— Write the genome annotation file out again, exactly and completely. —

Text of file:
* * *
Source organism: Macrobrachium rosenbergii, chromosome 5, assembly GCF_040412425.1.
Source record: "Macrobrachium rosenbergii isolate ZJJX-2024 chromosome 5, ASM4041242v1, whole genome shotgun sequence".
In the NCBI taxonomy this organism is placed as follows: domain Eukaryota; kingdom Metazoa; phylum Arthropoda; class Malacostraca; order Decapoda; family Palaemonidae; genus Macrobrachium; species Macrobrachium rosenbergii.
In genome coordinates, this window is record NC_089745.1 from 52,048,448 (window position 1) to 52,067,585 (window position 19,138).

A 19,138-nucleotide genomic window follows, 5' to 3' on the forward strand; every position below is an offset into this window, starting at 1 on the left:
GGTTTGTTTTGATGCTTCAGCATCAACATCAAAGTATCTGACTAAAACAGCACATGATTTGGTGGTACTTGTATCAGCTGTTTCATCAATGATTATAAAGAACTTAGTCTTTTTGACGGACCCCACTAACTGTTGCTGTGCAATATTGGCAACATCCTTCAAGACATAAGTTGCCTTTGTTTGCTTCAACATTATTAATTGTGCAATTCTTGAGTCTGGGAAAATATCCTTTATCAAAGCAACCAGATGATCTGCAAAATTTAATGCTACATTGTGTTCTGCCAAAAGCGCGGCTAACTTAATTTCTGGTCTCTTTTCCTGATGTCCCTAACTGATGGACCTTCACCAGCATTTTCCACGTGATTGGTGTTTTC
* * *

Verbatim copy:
Source organism: Macrobrachium rosenbergii, chromosome 5, assembly GCF_040412425.1.
Source record: "Macrobrachium rosenbergii isolate ZJJX-2024 chromosome 5, ASM4041242v1, whole genome shotgun sequence".
In the NCBI taxonomy this organism is placed as follows: domain Eukaryota; kingdom Metazoa; phylum Arthropoda; class Malacostraca; order Decapoda; family Palaemonidae; genus Macrobrachium; species Macrobrachium rosenbergii.
In genome coordinates, this window is record NC_089745.1 from 52,048,448 (window position 1) to 52,067,585 (window position 19,138).

A 19,138-nucleotide genomic window follows, 5' to 3' on the forward strand; every position below is an offset into this window, starting at 1 on the left:
GGTTTGTTTTGATGCTTCAGCATCAACATCAAAGTATCTGACTAAAACAGCACATGATTTGGTGGTACTTGTATCAGCTGTTTCATCAATGATTATAAAGAACTTAGTCTTTTTGACGGACCCCACTAACTGTTGCTGTGCAATATTGGCAACATCCTTCAAGACATAAGTTGCCTTTGTTTGCTTCAACATTATTAATTGTGCAATTCTTGAGTCTGGGAAAATATCCTTTATCAAAGCAACCAGATGATCTGCAAAATTTAATGCTACATTGTGTTCTGCCAAAAGCGCGGCTAACTTAATTTCTGGTCTCTTTTCCTGATGTCCCTAACTGATGGACCTTCACCAGCATTTTCCACGTGATTGGTGTTTTC